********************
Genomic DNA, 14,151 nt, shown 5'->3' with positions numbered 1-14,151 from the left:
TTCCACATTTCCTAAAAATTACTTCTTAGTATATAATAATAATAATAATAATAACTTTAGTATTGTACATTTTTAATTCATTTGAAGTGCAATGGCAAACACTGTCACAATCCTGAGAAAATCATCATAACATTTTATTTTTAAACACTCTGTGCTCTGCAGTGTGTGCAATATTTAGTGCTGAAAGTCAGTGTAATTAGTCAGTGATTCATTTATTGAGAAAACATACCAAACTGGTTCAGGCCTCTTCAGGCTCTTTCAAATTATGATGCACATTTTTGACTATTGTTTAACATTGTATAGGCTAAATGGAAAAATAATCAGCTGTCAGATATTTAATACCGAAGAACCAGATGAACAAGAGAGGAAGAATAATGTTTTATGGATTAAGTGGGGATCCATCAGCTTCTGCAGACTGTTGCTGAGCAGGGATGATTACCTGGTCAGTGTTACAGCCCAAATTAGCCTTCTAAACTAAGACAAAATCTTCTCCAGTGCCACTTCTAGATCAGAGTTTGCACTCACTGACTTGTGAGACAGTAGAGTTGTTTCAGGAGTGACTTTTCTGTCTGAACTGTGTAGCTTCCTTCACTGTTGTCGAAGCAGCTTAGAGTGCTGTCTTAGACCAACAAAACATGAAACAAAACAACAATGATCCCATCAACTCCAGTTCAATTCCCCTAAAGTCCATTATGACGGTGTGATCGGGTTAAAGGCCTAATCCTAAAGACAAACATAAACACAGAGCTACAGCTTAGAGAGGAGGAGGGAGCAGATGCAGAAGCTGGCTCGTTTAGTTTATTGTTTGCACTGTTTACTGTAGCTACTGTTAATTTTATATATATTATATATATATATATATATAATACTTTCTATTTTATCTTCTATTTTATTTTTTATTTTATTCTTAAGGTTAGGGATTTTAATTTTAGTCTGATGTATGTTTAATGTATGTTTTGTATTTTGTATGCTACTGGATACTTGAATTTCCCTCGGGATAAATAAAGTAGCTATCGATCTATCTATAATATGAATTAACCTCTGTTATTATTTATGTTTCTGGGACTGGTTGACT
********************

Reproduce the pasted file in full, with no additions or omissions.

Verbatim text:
Genomic DNA, 14,151 nt, shown 5'->3' with positions numbered 1-14,151 from the left:
TTCCACATTTCCTAAAAATTACTTCTTAGTATATAATAATAATAATAATAATAACTTTAGTATTGTACATTTTTAATTCATTTGAAGTGCAATGGCAAACACTGTCACAATCCTGAGAAAATCATCATAACATTTTATTTTTAAACACTCTGTGCTCTGCAGTGTGTGCAATATTTAGTGCTGAAAGTCAGTGTAATTAGTCAGTGATTCATTTATTGAGAAAACATACCAAACTGGTTCAGGCCTCTTCAGGCTCTTTCAAATTATGATGCACATTTTTGACTATTGTTTAACATTGTATAGGCTAAATGGAAAAATAATCAGCTGTCAGATATTTAATACCGAAGAACCAGATGAACAAGAGAGGAAGAATAATGTTTTATGGATTAAGTGGGGATCCATCAGCTTCTGCAGACTGTTGCTGAGCAGGGATGATTACCTGGTCAGTGTTACAGCCCAAATTAGCCTTCTAAACTAAGACAAAATCTTCTCCAGTGCCACTTCTAGATCAGAGTTTGCACTCACTGACTTGTGAGACAGTAGAGTTGTTTCAGGAGTGACTTTTCTGTCTGAACTGTGTAGCTTCCTTCACTGTTGTCGAAGCAGCTTAGAGTGCTGTCTTAGACCAACAAAACATGAAACAAAACAACAATGATCCCATCAACTCCAGTTCAATTCCCCTAAAGTCCATTATGACGGTGTGATCGGGTTAAAGGCCTAATCCTAAAGACAAACATAAACACAGAGCTACAGCTTAGAGAGGAGGAGGGAGCAGATGCAGAAGCTGGCTCGTTTAGTTTATTGTTTGCACTGTTTACTGTAGCTACTGTTAATTTTATATATATTATATATATATATATATATAATACTTTCTATTTTATCTTCTATTTTATTTTTTATTTTATTCTTAAGGTTAGGGATTTTAATTTTAGTCTGATGTATGTTTAATGTATGTTTTGTATTTTGTATGCTACTGGATACTTGAATTTCCCTCGGGATAAATAAAGTAGCTATCGATCTATCTATAATATGAATTAACCTCTGTTATTATTTATGTTTCTGGGACTGGTTGACT